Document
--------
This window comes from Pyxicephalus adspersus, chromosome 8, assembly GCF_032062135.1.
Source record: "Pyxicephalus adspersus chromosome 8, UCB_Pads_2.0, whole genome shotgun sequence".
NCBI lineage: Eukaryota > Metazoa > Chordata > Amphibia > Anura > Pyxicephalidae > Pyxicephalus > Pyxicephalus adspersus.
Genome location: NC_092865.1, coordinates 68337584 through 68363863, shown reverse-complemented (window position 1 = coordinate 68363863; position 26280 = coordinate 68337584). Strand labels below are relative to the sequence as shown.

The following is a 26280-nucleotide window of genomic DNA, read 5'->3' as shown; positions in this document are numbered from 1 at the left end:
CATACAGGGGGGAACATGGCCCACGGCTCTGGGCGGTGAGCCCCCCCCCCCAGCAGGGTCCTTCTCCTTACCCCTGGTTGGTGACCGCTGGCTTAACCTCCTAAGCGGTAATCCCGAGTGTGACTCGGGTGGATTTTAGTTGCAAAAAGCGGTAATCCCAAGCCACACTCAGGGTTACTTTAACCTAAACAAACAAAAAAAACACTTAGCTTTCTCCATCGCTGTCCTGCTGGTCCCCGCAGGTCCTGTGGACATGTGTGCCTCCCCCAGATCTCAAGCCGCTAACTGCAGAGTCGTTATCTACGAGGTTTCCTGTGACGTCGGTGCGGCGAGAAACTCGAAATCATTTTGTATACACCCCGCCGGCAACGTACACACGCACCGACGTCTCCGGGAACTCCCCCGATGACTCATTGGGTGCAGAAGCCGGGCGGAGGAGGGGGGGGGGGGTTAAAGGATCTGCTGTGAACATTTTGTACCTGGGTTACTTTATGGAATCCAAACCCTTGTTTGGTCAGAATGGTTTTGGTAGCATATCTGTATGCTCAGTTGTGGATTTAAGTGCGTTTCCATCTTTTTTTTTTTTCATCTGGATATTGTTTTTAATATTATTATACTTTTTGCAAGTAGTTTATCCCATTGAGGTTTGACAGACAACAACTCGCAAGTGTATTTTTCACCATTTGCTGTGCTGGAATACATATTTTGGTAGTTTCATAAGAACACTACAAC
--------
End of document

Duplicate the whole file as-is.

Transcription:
This window comes from Pyxicephalus adspersus, chromosome 8, assembly GCF_032062135.1.
Source record: "Pyxicephalus adspersus chromosome 8, UCB_Pads_2.0, whole genome shotgun sequence".
NCBI lineage: Eukaryota > Metazoa > Chordata > Amphibia > Anura > Pyxicephalidae > Pyxicephalus > Pyxicephalus adspersus.
Genome location: NC_092865.1, coordinates 68337584 through 68363863, shown reverse-complemented (window position 1 = coordinate 68363863; position 26280 = coordinate 68337584). Strand labels below are relative to the sequence as shown.

The following is a 26280-nucleotide window of genomic DNA, read 5'->3' as shown; positions in this document are numbered from 1 at the left end:
CATACAGGGGGGAACATGGCCCACGGCTCTGGGCGGTGAGCCCCCCCCCCCAGCAGGGTCCTTCTCCTTACCCCTGGTTGGTGACCGCTGGCTTAACCTCCTAAGCGGTAATCCCGAGTGTGACTCGGGTGGATTTTAGTTGCAAAAAGCGGTAATCCCAAGCCACACTCAGGGTTACTTTAACCTAAACAAACAAAAAAAACACTTAGCTTTCTCCATCGCTGTCCTGCTGGTCCCCGCAGGTCCTGTGGACATGTGTGCCTCCCCCAGATCTCAAGCCGCTAACTGCAGAGTCGTTATCTACGAGGTTTCCTGTGACGTCGGTGCGGCGAGAAACTCGAAATCATTTTGTATACACCCCGCCGGCAACGTACACACGCACCGACGTCTCCGGGAACTCCCCCGATGACTCATTGGGTGCAGAAGCCGGGCGGAGGAGGGGGGGGGGGGTTAAAGGATCTGCTGTGAACATTTTGTACCTGGGTTACTTTATGGAATCCAAACCCTTGTTTGGTCAGAATGGTTTTGGTAGCATATCTGTATGCTCAGTTGTGGATTTAAGTGCGTTTCCATCTTTTTTTTTTTTCATCTGGATATTGTTTTTAATATTATTATACTTTTTGCAAGTAGTTTATCCCATTGAGGTTTGACAGACAACAACTCGCAAGTGTATTTTTCACCATTTGCTGTGCTGGAATACATATTTTGGTAGTTTCATAAGAACACTACAAC